Still Alice
Source: Golden Village

Based on the bestselling novel of the same name by Lisa Genova, Still Alice is centred on renowned linguistics professor Alice Howland (Julianne Moore). At the age of 50, she is diagnosed with early-onset Alzheimer’s disease.

And if the notion of a woman specialising in language and communication slowly losing her words is too on the nose, the story and its portrayal of the disease never is.

Questions of memory and identity come to the fore and in turn make us question our notions of ourselves: What does it mean to literally lose your mind? What does it do to the people you love the most? And what happens when you lose your very sense of self?

For Alice, it begins gradually at first: A forgotten appointment here, a speech halted in mid-sentence there. “It’s like something just drops out under me,” says Alice.

Julianne was wondering what she would say when they gave her the Oscar. Source: Golden Village

It all amounts to heartbreak by inches, as if the layers that make up Alice are being stripped away one by one. It’s difficult to disagree when she declares: “I wish I had cancer. I wouldn’t feel so ashamed.”

Her unwillingness to attend a dinner party for fear of being unable to recognise friends, the blind panic that sets in when she is suddenly unable to recall where she is — we cannot help but watch and imagine: How would I cope if I were her?

It’s a story that always feels personal, without resorting to preachiness or histrionics. This is all down to Moore, who makes it terribly easy to empathise with Alice, as you feel every bit of her frustration and anger.

Still Alice
“Where’s your glittery boyfriend, Kristen?” Source: Golden Village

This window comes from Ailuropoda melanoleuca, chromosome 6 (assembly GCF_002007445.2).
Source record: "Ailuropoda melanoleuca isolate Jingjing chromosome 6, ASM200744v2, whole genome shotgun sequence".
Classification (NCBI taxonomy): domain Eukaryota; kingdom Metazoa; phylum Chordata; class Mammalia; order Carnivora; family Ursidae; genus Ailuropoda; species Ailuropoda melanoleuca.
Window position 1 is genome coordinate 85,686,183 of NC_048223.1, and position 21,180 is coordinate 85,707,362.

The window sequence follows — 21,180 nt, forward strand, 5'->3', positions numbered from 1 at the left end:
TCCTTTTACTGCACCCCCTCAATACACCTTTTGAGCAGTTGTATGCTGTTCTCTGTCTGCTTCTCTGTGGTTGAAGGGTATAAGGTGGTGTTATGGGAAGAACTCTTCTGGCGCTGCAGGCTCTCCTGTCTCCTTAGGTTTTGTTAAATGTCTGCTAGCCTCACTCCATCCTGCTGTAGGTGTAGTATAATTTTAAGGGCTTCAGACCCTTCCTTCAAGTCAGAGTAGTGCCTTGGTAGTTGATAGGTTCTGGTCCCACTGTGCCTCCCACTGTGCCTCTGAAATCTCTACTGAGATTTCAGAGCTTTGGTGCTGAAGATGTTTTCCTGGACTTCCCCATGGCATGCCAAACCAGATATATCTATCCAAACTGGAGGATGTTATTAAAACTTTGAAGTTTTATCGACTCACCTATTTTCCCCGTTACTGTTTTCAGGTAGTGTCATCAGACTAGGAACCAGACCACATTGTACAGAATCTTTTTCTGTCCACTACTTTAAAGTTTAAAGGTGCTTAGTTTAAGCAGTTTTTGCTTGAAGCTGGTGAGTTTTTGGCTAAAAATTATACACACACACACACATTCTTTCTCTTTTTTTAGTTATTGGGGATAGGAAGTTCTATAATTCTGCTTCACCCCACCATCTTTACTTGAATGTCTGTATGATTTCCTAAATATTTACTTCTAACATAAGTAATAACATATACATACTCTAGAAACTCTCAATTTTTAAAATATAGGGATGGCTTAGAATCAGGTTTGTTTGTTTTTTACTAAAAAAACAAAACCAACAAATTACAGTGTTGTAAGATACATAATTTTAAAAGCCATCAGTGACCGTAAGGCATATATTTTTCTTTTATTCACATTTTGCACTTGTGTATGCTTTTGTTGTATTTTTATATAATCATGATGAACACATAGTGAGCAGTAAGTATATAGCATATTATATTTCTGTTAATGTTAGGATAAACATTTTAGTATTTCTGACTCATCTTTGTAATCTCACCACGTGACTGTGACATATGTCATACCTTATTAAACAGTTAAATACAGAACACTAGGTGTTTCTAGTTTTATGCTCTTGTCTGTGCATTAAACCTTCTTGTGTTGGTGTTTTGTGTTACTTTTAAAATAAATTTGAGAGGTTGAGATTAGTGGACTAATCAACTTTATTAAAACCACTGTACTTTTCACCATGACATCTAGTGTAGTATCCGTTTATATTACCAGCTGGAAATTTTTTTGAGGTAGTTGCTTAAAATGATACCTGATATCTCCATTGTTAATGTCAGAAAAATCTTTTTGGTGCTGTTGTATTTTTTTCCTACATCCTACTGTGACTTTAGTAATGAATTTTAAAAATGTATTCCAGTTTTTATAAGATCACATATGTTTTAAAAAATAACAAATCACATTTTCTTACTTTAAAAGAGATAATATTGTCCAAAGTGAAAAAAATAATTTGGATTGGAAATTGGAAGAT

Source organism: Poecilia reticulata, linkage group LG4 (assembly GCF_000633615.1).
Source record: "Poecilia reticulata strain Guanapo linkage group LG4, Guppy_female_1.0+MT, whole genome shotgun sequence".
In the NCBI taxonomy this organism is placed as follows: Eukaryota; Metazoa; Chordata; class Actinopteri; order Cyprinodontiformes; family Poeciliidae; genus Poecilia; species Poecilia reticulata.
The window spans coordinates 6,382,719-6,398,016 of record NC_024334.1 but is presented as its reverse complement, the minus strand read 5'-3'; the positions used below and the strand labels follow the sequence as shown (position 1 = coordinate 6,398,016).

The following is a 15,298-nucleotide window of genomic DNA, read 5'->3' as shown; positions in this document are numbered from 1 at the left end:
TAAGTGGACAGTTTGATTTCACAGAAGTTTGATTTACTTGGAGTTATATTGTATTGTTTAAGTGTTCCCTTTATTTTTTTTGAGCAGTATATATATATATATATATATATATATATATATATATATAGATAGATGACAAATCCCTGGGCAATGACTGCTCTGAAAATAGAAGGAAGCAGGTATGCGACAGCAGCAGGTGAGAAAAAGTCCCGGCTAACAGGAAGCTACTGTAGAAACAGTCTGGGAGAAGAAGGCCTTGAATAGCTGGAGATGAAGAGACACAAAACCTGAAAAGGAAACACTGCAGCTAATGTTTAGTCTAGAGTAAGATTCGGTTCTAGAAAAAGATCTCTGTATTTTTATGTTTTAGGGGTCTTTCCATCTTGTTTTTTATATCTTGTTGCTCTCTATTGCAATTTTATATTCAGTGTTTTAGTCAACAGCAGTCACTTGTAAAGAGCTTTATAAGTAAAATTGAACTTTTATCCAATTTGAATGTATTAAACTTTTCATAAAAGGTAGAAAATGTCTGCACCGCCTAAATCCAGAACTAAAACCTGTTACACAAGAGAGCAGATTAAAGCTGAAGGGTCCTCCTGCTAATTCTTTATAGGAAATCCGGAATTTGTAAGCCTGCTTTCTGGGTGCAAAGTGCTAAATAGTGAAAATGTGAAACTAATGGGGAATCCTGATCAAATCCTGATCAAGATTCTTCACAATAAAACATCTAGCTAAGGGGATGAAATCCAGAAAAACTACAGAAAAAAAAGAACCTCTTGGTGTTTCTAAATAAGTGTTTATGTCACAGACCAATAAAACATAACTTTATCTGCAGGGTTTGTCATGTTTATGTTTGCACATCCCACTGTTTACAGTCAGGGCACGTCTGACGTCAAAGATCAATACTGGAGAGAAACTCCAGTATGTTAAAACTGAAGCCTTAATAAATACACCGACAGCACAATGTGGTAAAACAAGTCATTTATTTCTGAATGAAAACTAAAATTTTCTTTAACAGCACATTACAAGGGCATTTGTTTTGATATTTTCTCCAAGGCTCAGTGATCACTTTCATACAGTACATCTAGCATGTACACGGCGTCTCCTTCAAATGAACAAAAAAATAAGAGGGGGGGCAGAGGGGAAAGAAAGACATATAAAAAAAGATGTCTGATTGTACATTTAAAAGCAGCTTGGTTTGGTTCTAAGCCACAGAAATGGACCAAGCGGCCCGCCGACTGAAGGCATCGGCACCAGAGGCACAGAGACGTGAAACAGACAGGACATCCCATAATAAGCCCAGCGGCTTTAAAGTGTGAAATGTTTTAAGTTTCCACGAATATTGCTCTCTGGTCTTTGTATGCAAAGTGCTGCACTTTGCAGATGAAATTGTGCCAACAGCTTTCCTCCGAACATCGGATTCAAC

As with any form of disease or distress, the biggest impact is on the caregiver, and this is where the movie falls somewhat short.

Alice’s husband John (an underused Alec Baldwin) and her three children are always in the picture, but seem somewhat distant. It always feels as if more could be said about their own struggles, considering how important Alice is to them.

Only the relationship with her youngest daughter, the angsty and estranged Lydia (a – surprise, surprise – perpetually frowning Kristen Stewart), is properly explored. Stewart displays a surprising tenderness, playing well off the veteran Moore.

Somewhere at the halfway mark, Alice gives a speech that could well be spoken by every single Alzheimer’s sufferer: “On my bad days, I feel like I can’t find myself…I don’t know what I’m going to lose next,” she says.

In the end, what Alice longs for is what all of us want, whether we have the disease or no: Comfort, assurance and most of all, dignity.

Still Alice is playing in cinemas now. Tell us what you think of the movie!